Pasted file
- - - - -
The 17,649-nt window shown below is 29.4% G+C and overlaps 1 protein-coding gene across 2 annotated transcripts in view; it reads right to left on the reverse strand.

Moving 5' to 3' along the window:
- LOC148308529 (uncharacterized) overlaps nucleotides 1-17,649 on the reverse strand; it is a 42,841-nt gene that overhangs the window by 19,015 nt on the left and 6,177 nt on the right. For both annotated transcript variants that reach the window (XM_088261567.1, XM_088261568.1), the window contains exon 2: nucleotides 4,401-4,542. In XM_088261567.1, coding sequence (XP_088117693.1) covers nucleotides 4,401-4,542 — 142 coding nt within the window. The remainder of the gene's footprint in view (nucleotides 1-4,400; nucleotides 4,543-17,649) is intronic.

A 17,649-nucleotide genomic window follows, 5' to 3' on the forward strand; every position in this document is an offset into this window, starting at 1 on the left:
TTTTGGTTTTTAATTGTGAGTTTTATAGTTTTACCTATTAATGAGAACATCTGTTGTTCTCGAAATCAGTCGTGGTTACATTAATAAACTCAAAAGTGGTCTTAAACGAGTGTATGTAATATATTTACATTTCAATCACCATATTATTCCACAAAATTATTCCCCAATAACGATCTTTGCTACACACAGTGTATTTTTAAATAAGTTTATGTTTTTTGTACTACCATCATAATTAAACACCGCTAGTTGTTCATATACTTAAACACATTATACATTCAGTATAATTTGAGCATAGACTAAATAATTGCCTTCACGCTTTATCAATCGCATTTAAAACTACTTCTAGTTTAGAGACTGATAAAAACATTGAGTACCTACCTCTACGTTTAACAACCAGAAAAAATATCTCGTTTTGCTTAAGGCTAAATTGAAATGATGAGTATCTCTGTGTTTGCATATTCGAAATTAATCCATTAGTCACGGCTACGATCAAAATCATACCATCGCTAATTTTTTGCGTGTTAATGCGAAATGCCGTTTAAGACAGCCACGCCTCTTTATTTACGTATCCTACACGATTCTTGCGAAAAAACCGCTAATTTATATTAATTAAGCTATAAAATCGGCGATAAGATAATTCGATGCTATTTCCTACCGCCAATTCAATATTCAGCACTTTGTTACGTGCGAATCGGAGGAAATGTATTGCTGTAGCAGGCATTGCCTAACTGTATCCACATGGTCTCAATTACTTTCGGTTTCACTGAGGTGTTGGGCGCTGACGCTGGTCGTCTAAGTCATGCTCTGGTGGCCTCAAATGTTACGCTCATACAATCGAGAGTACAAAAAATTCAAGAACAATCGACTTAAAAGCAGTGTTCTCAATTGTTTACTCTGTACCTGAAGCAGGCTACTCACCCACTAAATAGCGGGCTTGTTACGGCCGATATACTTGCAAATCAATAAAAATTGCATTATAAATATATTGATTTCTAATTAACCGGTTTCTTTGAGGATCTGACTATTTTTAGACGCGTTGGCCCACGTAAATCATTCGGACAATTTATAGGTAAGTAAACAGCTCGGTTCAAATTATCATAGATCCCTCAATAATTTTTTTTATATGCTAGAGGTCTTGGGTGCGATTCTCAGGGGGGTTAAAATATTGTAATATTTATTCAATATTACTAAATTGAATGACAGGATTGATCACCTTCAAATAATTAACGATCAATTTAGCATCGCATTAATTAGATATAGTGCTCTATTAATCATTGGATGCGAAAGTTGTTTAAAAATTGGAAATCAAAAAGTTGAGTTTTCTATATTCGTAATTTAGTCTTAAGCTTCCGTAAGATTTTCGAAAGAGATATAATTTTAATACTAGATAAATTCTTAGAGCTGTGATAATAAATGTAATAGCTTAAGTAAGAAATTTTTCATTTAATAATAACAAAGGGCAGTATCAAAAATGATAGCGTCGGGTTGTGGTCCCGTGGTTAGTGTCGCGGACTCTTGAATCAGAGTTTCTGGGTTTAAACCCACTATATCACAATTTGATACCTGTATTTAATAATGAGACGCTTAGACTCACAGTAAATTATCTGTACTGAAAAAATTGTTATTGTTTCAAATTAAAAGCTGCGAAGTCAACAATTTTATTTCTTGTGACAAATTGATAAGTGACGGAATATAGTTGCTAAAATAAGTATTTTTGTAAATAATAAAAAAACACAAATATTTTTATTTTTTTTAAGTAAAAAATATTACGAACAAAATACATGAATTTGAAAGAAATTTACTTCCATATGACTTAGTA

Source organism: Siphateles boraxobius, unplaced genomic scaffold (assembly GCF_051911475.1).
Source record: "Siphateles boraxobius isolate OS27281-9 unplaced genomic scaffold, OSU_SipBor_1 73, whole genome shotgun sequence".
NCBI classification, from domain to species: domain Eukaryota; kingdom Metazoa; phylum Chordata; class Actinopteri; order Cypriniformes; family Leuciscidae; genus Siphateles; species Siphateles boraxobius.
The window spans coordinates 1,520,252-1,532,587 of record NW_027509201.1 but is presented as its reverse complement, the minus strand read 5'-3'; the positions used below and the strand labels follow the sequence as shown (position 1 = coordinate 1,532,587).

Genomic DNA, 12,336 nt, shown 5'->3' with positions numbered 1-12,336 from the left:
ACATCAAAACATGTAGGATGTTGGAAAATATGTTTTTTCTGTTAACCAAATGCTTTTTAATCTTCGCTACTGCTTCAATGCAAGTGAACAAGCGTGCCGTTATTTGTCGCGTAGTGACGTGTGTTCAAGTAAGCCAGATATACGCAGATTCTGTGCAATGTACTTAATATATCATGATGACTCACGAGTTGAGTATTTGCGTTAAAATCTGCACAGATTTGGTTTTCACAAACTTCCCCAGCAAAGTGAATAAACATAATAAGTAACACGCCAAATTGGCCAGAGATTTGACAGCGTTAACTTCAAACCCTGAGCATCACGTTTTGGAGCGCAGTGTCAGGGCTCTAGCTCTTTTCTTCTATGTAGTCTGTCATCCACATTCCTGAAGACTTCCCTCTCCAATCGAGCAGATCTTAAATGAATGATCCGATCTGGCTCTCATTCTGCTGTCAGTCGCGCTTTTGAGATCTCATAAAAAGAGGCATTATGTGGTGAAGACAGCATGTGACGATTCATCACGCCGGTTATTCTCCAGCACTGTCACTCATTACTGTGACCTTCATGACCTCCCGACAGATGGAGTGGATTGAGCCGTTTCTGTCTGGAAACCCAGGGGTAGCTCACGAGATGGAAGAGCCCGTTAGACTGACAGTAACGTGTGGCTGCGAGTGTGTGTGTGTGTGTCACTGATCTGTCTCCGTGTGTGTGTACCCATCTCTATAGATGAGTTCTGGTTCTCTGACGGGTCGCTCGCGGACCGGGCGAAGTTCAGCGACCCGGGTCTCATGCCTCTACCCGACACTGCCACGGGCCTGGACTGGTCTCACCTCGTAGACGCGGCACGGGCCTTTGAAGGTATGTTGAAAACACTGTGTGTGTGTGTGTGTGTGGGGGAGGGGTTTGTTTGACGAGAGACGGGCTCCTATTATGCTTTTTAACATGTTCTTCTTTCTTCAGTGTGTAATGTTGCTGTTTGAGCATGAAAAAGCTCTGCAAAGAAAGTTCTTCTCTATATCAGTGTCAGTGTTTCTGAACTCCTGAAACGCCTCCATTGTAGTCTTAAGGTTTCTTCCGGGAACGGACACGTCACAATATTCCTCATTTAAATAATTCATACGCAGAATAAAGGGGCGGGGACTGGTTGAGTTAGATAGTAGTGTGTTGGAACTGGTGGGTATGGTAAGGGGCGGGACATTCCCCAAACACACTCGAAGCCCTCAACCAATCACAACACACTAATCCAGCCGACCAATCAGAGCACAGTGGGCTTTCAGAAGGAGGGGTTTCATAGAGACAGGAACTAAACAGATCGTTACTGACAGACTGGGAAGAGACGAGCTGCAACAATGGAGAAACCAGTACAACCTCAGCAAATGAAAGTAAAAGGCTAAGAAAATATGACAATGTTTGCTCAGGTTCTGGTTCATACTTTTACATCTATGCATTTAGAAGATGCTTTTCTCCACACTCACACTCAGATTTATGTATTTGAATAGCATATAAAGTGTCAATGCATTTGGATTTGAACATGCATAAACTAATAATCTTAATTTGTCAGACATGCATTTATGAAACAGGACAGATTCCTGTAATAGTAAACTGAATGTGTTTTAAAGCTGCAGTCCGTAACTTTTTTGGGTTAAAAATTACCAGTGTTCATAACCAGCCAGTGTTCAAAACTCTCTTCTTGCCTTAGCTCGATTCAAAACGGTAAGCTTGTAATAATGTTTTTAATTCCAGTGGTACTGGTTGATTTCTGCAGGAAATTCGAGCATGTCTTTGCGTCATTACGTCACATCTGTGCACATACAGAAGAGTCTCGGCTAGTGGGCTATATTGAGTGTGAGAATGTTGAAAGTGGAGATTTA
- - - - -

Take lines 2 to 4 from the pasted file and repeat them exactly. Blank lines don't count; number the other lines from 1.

Moving 5' to 3' along the window:
- LOC148308529 (uncharacterized) overlaps nucleotides 1-17,649 on the reverse strand; it is a 42,841-nt gene that overhangs the window by 19,015 nt on the left and 6,177 nt on the right. For both annotated transcript variants that reach the window (XM_088261567.1, XM_088261568.1), the window contains exon 2: nucleotides 4,401-4,542. In XM_088261567.1, coding sequence (XP_088117693.1) covers nucleotides 4,401-4,542 — 142 coding nt within the window. The remainder of the gene's footprint in view (nucleotides 1-4,400; nucleotides 4,543-17,649) is intronic.

A 17,649-nucleotide genomic window follows, 5' to 3' on the forward strand; every position in this document is an offset into this window, starting at 1 on the left: